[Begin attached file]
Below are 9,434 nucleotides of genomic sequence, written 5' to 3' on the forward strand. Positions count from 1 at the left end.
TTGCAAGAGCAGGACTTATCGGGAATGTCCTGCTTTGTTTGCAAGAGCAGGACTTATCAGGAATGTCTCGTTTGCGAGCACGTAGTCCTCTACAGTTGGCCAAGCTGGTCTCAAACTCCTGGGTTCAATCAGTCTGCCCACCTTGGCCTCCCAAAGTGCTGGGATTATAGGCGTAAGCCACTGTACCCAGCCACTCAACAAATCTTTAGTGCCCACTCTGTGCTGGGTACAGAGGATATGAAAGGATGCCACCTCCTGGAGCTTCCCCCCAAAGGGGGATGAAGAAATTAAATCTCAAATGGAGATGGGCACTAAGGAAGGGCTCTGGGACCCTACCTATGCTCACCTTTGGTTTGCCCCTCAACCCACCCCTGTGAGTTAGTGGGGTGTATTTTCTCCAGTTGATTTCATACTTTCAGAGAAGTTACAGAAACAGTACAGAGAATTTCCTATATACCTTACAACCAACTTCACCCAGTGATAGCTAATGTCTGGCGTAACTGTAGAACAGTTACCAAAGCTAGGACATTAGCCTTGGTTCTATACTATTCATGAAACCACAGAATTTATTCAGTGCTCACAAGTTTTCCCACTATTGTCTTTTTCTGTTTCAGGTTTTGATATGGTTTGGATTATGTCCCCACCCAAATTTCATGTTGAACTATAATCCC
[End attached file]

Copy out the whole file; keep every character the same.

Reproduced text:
Below are 9,434 nucleotides of genomic sequence, written 5' to 3' on the forward strand. Positions count from 1 at the left end.
TTGCAAGAGCAGGACTTATCGGGAATGTCCTGCTTTGTTTGCAAGAGCAGGACTTATCAGGAATGTCTCGTTTGCGAGCACGTAGTCCTCTACAGTTGGCCAAGCTGGTCTCAAACTCCTGGGTTCAATCAGTCTGCCCACCTTGGCCTCCCAAAGTGCTGGGATTATAGGCGTAAGCCACTGTACCCAGCCACTCAACAAATCTTTAGTGCCCACTCTGTGCTGGGTACAGAGGATATGAAAGGATGCCACCTCCTGGAGCTTCCCCCCAAAGGGGGATGAAGAAATTAAATCTCAAATGGAGATGGGCACTAAGGAAGGGCTCTGGGACCCTACCTATGCTCACCTTTGGTTTGCCCCTCAACCCACCCCTGTGAGTTAGTGGGGTGTATTTTCTCCAGTTGATTTCATACTTTCAGAGAAGTTACAGAAACAGTACAGAGAATTTCCTATATACCTTACAACCAACTTCACCCAGTGATAGCTAATGTCTGGCGTAACTGTAGAACAGTTACCAAAGCTAGGACATTAGCCTTGGTTCTATACTATTCATGAAACCACAGAATTTATTCAGTGCTCACAAGTTTTCCCACTATTGTCTTTTTCTGTTTCAGGTTTTGATATGGTTTGGATTATGTCCCCACCCAAATTTCATGTTGAACTATAATCCC